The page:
History of the Plains Indians


    These accords had many problems. Most significantly many of the native people didn’t completely understand the document that they were signing or the conditions within it; further, the treaties did not respect the cultural practices of the Native Americans. In addition to this, the government departments accountable for applying these policies were plagued with awful management and corruption. In fact most treaty provisions were never accomplished.

    The U.S. government rarely honored their side of the agreements even when the Native Americans relocated quietly to their reservations. Dishonest bureau agents often sold the supplies that were meant for the Indians on reservations to non-Indians. Additionally, as settlers needed more property in the West, the government continually decreased the size of reservation lands. By this time, many of the Native American people were unhappy with the treaties and angered by the settlers’ persistent demands for land.

     

    A Look at Native American Symbols


    Angered by the government’s dishonest and unfair policies, some Native American tribes, including bands of Cheyennes, Arapahos, Comanches and Sioux, battled back. As they struggled to defend their territories and their tribes’ survival, more than one thousand skirmishes and battles broke out in the West between 1861 and 1891. In an attempt to make Native Americans onto the reservations and to end the violence, the U.S. government responded to these hostilities with significant military operations. Obviously the U.S. government’s Indian policies were in need of a change.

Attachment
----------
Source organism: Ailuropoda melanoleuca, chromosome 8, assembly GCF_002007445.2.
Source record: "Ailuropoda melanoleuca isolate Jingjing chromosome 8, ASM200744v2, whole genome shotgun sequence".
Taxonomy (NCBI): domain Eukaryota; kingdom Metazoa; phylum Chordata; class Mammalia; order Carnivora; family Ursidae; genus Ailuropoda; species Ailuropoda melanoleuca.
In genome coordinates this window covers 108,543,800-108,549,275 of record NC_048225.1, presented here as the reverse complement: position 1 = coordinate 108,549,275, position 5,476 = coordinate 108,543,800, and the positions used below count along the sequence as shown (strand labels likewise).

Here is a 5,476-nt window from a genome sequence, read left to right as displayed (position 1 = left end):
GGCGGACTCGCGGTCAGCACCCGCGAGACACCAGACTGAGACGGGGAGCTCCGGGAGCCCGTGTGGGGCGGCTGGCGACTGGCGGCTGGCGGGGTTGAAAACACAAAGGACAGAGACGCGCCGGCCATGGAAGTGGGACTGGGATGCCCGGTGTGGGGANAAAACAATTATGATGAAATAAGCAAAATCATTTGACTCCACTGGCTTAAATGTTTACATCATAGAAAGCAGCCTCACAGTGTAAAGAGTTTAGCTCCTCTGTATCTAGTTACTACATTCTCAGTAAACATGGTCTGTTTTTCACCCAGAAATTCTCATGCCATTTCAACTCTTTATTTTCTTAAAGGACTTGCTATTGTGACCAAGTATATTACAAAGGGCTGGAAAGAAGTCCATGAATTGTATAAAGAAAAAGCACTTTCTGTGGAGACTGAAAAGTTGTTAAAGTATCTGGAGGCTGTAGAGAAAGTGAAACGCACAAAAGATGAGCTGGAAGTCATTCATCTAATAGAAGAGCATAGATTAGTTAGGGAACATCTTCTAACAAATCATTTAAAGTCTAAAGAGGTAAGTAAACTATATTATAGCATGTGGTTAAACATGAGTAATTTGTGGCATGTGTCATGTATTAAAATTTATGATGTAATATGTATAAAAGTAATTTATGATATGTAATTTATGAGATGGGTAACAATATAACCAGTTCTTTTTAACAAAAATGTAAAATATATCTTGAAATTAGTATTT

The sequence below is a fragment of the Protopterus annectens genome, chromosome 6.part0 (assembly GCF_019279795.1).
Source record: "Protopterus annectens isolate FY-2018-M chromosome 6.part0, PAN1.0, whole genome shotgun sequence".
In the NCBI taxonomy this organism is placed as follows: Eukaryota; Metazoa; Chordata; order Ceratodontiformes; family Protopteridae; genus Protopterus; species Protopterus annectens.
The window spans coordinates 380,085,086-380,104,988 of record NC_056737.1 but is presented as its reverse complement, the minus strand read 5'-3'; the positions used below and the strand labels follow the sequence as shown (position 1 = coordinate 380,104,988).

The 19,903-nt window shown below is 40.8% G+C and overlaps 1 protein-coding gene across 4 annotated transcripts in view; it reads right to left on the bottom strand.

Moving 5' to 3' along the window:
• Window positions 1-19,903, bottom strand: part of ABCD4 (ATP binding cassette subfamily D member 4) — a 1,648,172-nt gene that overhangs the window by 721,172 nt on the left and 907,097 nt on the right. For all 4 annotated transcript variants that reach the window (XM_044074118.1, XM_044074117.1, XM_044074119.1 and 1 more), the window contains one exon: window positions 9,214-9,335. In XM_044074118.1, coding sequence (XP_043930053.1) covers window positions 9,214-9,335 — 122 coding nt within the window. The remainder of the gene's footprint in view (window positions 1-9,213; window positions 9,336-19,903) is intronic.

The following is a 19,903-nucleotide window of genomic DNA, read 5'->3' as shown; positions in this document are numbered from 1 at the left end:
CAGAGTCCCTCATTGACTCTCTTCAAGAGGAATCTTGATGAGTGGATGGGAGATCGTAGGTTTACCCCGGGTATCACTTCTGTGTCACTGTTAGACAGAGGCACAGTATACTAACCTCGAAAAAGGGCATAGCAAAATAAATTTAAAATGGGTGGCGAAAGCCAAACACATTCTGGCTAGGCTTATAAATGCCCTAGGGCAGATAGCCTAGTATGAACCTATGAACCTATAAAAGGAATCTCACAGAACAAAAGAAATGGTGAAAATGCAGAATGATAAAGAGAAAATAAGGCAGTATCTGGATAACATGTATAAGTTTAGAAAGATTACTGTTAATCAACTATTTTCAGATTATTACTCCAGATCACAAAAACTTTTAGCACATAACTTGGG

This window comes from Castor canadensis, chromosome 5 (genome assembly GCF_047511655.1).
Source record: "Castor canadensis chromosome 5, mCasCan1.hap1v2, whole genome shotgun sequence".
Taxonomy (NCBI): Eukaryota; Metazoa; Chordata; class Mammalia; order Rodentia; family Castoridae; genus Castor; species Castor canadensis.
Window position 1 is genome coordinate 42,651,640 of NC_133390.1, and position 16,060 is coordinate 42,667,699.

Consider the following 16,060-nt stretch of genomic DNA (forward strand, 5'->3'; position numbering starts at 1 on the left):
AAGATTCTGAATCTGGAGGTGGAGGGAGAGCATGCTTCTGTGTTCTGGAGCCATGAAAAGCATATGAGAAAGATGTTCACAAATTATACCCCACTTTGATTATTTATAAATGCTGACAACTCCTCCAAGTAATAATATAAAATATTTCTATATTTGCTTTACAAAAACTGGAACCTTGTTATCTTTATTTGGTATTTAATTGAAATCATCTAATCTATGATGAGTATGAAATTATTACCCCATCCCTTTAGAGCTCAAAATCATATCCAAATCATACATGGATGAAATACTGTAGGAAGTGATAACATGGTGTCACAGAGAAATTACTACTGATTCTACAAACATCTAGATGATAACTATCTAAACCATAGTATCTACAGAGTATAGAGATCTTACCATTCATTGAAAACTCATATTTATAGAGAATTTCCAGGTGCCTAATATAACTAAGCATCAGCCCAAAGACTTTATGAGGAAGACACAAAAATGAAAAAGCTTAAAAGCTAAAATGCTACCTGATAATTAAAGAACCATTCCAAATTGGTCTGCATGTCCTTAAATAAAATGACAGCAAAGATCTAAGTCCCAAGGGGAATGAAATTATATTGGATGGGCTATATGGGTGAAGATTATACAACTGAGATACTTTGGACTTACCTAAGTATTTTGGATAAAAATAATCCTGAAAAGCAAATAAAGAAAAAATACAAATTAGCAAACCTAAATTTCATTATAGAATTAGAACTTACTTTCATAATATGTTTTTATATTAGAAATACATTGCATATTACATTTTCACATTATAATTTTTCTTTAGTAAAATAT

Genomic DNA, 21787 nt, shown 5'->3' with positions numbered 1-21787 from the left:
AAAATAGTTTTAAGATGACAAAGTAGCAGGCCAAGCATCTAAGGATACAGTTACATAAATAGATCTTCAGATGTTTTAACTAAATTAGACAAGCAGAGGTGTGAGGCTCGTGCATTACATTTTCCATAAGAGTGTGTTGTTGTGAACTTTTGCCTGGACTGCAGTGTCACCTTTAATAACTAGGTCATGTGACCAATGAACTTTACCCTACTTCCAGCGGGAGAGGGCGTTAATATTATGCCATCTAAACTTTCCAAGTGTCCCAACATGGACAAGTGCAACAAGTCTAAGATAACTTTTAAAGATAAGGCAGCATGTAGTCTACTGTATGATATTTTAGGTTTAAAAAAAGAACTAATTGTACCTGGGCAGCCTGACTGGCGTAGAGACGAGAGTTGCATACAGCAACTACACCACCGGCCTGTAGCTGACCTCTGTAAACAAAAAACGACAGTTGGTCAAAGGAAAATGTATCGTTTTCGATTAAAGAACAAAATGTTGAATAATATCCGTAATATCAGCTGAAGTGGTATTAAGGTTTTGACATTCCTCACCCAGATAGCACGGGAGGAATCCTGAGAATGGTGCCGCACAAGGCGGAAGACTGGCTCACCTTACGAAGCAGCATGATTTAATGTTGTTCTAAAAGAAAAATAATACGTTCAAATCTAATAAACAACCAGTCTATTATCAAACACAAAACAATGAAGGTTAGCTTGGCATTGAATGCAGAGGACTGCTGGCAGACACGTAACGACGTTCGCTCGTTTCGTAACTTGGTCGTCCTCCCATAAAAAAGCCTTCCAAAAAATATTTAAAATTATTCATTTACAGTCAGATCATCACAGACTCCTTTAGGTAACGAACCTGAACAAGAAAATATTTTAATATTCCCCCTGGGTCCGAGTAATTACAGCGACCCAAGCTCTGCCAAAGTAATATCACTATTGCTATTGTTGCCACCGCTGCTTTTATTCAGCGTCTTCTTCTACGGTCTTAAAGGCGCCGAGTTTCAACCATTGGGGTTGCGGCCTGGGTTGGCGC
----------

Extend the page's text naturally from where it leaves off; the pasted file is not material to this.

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    iroquois indian serving union forces in the civil warNative American policy changed drastically following the Civil War. Reformers felt that the policy of driving Native Americans on to reservations was too strict even while industrialists, who were concerned with their property and resources, viewed assimilation, the cultural absorption of the American Indians into “white America” as the singular permanent means of assuring Native American survival. In 1871 the government enacted a pivotal law proclaiming that the United States would not deal with Native American tribes as independent nations.

    This legislation signaled a drastic change in the government’s working relationship with the native peoples – Congress now deemed the Native Americans, not as countries outside of its jurisdiction, but as wards of the government. By making Native Americans wards of the “” government, Congress presumed that it was easier to make the policy of assimilation a broadly accepted part of the cultural mainstream of America.

     

    More On American Indian History


    Many U.S. government officials perceived assimilation as the most practical remedy for what they deemed “the Indian problem,” and the sole long-term means of guaranteeing U.S. interests in the West and the survival of the American Indians. In order to accomplish this, the government pressed Native Americans to move out of their established dwellings, move into wooden dwellings and become farmers.

    The federal government enacted laws that forced Native Americans to quit their established appearance and way of living. Some laws outlawed traditional religious practices while others ordered Indian men to cut their long locks. Agents on more than two-thirds of American Indian reservations organized courts to enforce federal polices that often prohibited traditional ethnic and spiritual practices.